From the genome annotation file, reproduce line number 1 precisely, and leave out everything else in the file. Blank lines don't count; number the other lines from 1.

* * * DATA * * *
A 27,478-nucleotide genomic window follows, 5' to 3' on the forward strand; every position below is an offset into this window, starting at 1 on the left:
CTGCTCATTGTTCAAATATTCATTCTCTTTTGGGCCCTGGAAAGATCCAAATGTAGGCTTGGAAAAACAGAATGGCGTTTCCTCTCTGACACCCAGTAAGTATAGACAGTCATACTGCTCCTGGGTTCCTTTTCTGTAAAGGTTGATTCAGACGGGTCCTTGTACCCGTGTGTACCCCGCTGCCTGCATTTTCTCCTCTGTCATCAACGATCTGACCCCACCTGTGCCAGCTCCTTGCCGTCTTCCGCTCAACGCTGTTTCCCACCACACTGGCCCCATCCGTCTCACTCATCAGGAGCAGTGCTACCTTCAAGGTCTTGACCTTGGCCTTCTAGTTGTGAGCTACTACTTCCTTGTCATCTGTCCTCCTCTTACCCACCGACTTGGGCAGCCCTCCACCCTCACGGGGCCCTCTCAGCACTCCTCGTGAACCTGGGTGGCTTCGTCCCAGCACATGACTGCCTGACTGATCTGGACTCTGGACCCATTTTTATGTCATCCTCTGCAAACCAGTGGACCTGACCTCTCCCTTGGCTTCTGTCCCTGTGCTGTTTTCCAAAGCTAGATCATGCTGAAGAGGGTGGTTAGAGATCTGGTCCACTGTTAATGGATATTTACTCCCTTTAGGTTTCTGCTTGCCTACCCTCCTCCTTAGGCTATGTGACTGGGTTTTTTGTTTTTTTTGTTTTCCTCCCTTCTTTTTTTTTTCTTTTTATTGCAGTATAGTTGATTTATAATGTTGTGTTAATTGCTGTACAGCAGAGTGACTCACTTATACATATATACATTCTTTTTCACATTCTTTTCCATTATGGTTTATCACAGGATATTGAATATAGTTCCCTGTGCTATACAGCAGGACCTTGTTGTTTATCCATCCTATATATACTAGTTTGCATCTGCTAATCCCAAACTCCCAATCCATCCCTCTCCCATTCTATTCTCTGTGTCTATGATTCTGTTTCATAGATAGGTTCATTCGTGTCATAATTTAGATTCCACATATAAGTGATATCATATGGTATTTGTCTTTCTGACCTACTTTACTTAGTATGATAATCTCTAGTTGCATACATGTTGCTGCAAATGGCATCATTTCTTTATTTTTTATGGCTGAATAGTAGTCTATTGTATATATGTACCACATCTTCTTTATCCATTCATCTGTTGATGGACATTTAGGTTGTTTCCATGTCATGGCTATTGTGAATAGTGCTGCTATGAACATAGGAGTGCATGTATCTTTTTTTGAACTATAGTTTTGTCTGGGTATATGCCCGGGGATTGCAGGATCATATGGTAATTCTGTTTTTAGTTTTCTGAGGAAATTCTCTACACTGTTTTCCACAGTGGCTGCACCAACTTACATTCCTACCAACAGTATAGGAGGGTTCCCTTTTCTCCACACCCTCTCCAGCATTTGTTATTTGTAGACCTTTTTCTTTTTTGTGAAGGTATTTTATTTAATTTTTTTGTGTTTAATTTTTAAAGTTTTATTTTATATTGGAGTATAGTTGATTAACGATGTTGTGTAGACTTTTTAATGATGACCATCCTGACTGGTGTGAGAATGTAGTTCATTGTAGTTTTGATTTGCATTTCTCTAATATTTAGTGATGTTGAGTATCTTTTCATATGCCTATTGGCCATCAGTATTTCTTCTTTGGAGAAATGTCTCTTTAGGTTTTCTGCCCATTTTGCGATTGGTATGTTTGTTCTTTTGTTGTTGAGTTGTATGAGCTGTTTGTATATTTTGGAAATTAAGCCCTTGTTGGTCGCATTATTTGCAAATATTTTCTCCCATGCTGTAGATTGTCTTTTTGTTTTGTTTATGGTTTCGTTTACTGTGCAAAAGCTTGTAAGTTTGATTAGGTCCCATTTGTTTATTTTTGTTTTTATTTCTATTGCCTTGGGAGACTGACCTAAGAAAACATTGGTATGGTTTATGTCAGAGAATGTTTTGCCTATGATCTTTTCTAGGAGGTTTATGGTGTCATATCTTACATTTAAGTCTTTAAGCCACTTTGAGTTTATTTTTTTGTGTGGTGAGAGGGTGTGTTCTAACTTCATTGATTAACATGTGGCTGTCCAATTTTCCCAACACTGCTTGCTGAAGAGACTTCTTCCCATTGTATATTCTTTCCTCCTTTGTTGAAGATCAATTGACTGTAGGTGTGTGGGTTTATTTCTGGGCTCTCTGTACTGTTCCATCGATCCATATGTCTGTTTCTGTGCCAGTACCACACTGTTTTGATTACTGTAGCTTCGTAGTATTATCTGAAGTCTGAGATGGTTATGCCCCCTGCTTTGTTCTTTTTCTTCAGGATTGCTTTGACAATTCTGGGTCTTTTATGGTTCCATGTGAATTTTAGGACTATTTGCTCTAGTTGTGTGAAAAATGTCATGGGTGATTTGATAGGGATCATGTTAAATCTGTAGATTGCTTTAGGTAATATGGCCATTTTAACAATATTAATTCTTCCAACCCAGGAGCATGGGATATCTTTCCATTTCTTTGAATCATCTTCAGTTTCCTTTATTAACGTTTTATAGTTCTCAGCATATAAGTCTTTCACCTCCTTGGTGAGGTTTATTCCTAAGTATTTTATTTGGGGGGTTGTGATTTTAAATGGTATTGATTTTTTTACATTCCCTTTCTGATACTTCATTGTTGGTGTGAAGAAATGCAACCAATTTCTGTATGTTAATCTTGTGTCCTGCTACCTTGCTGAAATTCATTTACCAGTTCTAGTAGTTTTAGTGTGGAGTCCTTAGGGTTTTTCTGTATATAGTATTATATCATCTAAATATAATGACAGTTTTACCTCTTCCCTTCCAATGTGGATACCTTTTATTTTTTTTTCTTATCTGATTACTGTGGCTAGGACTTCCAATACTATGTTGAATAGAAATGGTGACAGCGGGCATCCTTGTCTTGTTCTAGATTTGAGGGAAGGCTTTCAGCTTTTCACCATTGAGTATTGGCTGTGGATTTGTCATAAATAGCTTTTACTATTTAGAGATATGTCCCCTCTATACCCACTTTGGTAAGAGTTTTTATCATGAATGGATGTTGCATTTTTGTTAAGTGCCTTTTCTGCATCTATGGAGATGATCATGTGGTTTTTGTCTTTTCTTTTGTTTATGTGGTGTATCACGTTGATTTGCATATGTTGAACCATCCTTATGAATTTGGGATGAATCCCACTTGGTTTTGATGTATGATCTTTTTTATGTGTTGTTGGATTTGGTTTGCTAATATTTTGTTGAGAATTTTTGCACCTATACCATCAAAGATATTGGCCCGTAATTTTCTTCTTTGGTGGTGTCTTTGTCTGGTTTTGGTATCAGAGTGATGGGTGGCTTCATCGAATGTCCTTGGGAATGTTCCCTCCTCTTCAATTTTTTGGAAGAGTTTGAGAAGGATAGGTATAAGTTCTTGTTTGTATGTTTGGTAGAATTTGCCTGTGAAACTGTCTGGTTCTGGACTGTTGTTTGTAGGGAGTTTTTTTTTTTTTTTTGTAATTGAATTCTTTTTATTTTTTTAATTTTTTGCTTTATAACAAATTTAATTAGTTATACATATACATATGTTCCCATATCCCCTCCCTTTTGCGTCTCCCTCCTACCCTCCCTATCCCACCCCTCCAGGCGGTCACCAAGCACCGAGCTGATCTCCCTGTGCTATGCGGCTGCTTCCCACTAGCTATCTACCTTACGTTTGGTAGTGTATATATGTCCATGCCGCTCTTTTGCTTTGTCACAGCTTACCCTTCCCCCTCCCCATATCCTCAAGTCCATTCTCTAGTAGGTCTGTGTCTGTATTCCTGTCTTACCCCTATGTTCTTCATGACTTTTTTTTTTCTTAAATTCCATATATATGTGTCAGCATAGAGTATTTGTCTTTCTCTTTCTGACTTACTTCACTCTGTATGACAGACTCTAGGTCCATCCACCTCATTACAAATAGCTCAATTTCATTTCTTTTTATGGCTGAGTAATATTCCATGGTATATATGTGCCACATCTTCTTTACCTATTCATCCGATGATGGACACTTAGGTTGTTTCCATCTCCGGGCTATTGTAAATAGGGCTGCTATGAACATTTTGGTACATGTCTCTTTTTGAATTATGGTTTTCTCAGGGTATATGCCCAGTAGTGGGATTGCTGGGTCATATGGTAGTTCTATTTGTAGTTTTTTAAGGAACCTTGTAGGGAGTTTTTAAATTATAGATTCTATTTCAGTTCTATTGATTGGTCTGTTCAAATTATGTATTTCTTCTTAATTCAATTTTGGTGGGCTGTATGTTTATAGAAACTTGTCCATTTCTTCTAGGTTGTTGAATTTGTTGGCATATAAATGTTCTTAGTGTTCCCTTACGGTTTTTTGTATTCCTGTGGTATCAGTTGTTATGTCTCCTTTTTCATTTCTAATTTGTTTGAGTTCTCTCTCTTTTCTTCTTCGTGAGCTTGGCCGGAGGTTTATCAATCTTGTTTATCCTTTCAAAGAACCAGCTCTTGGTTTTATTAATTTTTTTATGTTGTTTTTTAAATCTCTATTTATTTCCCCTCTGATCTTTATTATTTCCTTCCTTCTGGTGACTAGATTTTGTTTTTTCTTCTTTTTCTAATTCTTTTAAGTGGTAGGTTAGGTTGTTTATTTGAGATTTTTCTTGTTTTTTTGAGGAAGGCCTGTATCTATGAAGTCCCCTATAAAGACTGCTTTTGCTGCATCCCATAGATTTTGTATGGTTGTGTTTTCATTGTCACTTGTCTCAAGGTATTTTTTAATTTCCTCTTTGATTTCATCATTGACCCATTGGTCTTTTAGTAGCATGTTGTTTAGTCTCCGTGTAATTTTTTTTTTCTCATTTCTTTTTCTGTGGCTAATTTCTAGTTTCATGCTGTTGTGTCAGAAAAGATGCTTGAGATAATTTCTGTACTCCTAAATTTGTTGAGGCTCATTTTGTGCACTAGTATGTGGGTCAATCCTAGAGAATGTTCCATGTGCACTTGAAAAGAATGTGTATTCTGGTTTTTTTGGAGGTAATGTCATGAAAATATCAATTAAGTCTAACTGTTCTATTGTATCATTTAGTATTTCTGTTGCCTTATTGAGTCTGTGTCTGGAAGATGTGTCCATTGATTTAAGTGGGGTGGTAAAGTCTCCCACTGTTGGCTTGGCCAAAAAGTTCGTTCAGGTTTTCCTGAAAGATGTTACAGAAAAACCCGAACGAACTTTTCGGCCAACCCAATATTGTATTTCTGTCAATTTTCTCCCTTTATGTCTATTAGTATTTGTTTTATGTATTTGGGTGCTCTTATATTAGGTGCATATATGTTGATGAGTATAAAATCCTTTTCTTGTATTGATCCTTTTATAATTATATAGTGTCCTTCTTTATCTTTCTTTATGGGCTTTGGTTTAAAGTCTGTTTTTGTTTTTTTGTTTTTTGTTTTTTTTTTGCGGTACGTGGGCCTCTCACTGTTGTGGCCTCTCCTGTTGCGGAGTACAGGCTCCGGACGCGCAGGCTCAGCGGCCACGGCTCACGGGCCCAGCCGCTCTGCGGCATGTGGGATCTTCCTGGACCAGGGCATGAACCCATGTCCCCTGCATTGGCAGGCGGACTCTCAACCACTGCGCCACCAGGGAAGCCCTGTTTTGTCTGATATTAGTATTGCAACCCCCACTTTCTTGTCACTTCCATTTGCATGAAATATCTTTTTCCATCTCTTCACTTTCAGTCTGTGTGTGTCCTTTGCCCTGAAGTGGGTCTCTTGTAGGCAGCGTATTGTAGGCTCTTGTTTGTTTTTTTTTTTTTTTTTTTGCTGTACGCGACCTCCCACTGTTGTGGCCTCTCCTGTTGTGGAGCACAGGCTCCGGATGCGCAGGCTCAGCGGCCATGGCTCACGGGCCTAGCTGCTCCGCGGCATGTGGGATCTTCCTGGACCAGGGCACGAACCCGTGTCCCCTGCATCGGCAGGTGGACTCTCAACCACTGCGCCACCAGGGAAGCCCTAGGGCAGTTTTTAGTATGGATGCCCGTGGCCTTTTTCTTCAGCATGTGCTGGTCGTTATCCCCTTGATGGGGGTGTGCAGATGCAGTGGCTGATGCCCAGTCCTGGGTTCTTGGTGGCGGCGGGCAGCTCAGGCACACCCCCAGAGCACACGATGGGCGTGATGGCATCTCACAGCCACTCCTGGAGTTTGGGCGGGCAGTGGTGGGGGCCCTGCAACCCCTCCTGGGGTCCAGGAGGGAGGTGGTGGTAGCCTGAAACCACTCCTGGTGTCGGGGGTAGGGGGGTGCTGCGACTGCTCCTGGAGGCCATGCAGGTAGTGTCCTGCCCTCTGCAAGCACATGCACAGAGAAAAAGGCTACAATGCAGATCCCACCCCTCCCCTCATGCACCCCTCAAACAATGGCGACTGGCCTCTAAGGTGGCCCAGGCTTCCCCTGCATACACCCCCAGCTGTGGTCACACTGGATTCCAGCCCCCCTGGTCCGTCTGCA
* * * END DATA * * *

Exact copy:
A 27,478-nucleotide genomic window follows, 5' to 3' on the forward strand; every position below is an offset into this window, starting at 1 on the left: